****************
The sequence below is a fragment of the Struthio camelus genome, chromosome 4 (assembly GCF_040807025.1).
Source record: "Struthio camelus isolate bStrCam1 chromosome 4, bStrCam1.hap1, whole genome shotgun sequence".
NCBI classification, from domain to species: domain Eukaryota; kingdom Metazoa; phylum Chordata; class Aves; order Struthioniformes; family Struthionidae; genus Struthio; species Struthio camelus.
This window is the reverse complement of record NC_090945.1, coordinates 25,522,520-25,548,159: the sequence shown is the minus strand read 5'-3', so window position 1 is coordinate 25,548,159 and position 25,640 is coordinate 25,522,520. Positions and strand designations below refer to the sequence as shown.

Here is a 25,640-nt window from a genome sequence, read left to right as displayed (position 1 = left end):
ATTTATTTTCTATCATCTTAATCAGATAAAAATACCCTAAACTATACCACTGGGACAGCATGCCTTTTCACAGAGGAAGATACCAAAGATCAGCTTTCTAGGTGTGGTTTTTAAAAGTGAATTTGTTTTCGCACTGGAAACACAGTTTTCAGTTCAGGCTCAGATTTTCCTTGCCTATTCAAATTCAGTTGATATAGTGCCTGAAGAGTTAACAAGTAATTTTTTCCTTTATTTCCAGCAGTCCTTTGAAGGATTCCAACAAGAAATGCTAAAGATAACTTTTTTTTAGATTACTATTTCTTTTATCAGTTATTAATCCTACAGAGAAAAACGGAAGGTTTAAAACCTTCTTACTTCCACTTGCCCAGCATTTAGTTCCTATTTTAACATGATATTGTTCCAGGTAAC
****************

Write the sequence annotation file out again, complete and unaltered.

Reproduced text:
The sequence below is a fragment of the Struthio camelus genome, chromosome 4 (assembly GCF_040807025.1).
Source record: "Struthio camelus isolate bStrCam1 chromosome 4, bStrCam1.hap1, whole genome shotgun sequence".
NCBI classification, from domain to species: domain Eukaryota; kingdom Metazoa; phylum Chordata; class Aves; order Struthioniformes; family Struthionidae; genus Struthio; species Struthio camelus.
This window is the reverse complement of record NC_090945.1, coordinates 25,522,520-25,548,159: the sequence shown is the minus strand read 5'-3', so window position 1 is coordinate 25,548,159 and position 25,640 is coordinate 25,522,520. Positions and strand designations below refer to the sequence as shown.

Here is a 25,640-nt window from a genome sequence, read left to right as displayed (position 1 = left end):
ATTTATTTTCTATCATCTTAATCAGATAAAAATACCCTAAACTATACCACTGGGACAGCATGCCTTTTCACAGAGGAAGATACCAAAGATCAGCTTTCTAGGTGTGGTTTTTAAAAGTGAATTTGTTTTCGCACTGGAAACACAGTTTTCAGTTCAGGCTCAGATTTTCCTTGCCTATTCAAATTCAGTTGATATAGTGCCTGAAGAGTTAACAAGTAATTTTTTCCTTTATTTCCAGCAGTCCTTTGAAGGATTCCAACAAGAAATGCTAAAGATAACTTTTTTTTAGATTACTATTTCTTTTATCAGTTATTAATCCTACAGAGAAAAACGGAAGGTTTAAAACCTTCTTACTTCCACTTGCCCAGCATTTAGTTCCTATTTTAACATGATATTGTTCCAGGTAAC